I’ll be honest. This past week, I was in my office for 40 hours, but I don’t feel like I did 40 hours of valuable work. I wasted a lot of time. It was one of those weeks.
We intuitively know that our time is our most valuable resource—even more valuable than money. Money comes and it goes, but time just goes. No amount of money can buy another second of time. When our time is up, it’s up.
Therefore, it’s less about how long we live. It’s more important to consider how well we invest the time we actually have. An 18 year old can experience more happy hours than an 80 year old. More happy hours is what it’s all about, but we can’t experience them if we are wasting the time we have in our personal and professional lives.
The 40 hour work week is based on an average. It assumes that there will be at least 40 hours of work every week, but there isn’t always more work to do. The reality is that most businesses have busy seasons and off seasons. Given that, on some weeks, we don’t have enough tasks to fill a 40 hour work week.
So what do we do?
We create meaningless work. We do things to look busy and we expand the work that we do have because we are uncomfortable with the idea of doing nothing. Somehow being busy got positively correlated with level of importance. The busier you are the more important you must be. So the opposite would suggests that the less busy you are, the less important you are.
I know how I waste time, but until I sat down and wrote this, I wasn’t clear why.
I hope that some of my insights help you understand some of the counterintuitive psychology that effects your performance and productivity.
1. Second Best Doesn’t Count
Nobody wants to be the person who works the hardest and still gets cut. That was me on the high school basketball team. You can ask anyone who was the hardest worker and they would say me. I was like Rudy. But despite my efforts in the off season to try to make the varsity team, I still got cut. The reason it was so heart-breaking is because I gave my full heart. I gave it my best shot (no pun intended).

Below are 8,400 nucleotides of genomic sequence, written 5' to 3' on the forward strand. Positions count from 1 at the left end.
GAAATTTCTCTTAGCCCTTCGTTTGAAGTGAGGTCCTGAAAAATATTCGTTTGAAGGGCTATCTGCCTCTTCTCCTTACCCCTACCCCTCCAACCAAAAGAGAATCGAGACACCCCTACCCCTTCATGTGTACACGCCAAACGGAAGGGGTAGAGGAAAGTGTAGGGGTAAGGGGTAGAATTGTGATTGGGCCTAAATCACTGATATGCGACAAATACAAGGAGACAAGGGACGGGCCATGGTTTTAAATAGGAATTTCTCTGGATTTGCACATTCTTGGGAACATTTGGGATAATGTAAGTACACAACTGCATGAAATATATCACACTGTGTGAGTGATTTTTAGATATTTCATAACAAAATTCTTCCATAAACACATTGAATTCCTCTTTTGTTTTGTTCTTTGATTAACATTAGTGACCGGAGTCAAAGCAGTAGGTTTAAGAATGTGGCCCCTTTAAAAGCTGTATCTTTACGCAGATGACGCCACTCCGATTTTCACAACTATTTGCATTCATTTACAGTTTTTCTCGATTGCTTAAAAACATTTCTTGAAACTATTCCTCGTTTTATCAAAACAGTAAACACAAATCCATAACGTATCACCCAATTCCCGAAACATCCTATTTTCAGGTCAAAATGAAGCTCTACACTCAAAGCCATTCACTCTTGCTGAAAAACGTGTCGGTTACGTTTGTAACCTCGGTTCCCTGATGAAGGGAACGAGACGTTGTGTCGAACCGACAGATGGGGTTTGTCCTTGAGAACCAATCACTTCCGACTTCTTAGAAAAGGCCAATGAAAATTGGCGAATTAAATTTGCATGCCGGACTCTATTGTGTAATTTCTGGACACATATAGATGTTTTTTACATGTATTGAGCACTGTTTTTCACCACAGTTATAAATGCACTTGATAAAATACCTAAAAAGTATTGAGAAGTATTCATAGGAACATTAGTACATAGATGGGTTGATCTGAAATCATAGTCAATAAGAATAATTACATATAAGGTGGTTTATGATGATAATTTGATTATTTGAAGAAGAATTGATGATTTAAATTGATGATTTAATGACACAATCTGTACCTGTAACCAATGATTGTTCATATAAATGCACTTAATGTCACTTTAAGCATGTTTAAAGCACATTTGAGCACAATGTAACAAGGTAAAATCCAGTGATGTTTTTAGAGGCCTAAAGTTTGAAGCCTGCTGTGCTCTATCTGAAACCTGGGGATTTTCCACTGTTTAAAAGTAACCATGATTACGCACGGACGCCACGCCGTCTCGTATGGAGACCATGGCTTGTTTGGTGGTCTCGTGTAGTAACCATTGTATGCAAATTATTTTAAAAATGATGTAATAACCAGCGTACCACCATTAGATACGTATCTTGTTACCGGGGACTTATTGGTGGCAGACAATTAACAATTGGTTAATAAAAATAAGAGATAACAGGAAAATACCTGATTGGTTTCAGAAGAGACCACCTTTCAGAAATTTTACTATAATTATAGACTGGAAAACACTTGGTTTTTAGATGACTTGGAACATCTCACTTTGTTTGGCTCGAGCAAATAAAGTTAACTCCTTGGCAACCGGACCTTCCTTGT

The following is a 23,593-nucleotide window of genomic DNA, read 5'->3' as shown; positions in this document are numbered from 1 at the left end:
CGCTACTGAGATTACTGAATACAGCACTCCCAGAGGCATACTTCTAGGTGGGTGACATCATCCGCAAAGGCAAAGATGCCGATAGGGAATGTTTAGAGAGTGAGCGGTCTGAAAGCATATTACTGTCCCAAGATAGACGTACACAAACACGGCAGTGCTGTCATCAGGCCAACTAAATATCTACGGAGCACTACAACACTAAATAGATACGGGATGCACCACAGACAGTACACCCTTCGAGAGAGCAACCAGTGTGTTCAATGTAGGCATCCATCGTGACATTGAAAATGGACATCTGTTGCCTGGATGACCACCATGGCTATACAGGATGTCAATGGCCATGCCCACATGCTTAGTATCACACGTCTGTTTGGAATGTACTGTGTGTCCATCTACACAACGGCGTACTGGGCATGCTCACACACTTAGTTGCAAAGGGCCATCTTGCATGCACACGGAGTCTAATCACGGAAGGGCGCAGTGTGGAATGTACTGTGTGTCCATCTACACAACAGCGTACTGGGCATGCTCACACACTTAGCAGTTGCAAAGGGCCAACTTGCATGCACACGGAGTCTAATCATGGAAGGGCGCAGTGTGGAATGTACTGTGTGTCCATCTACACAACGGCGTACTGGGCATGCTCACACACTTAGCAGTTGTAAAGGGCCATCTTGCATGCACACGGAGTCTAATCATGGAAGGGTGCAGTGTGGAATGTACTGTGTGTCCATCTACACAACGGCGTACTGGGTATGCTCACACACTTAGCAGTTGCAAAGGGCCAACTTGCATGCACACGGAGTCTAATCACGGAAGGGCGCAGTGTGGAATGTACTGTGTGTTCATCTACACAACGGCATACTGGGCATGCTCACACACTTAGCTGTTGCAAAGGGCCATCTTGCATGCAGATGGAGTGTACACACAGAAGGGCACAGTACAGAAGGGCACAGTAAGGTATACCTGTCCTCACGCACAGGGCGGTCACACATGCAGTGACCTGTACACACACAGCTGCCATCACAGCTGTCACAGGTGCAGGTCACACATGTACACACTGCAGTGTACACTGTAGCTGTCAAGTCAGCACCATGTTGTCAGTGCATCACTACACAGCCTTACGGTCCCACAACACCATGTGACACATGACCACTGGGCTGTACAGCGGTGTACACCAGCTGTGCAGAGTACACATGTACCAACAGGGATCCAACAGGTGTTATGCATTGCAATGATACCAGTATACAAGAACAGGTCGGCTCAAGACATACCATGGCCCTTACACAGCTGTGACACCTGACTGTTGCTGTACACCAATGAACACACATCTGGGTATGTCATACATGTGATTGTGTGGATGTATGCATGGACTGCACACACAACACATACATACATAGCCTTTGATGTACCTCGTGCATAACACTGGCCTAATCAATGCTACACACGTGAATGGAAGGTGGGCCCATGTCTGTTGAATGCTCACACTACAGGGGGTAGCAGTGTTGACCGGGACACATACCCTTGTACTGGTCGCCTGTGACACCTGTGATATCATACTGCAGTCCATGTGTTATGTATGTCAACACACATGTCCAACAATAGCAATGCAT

This also happens with dating. We don’t put our best foot forward to give ourselves an excuse or escape route if we get rejected. We say things like “I didn’t really try that hard,” or “If I really wanted her I could have got her.” The outcome from our second-best effort doesn’t count because it wasn’t our best effort.
In our professional lives, we waste time because we are afraid to give our best. If we fail at something, we want to believe that it wasn’t because of the quality of our work, but that it was something we could control if we got a second chance such as our effort. Many people allow what they do to define who they are, therefore rejection at work by a the company, a colleague, or a client can easily be taken personal. Instead of seeing it as a high performer doing one piece of low quality work it become a I’m a low performer. So by wasting time and giving our second best effort we create a sense of safety against feeling like a failure when something we do fails.
2. Parkinson’s Law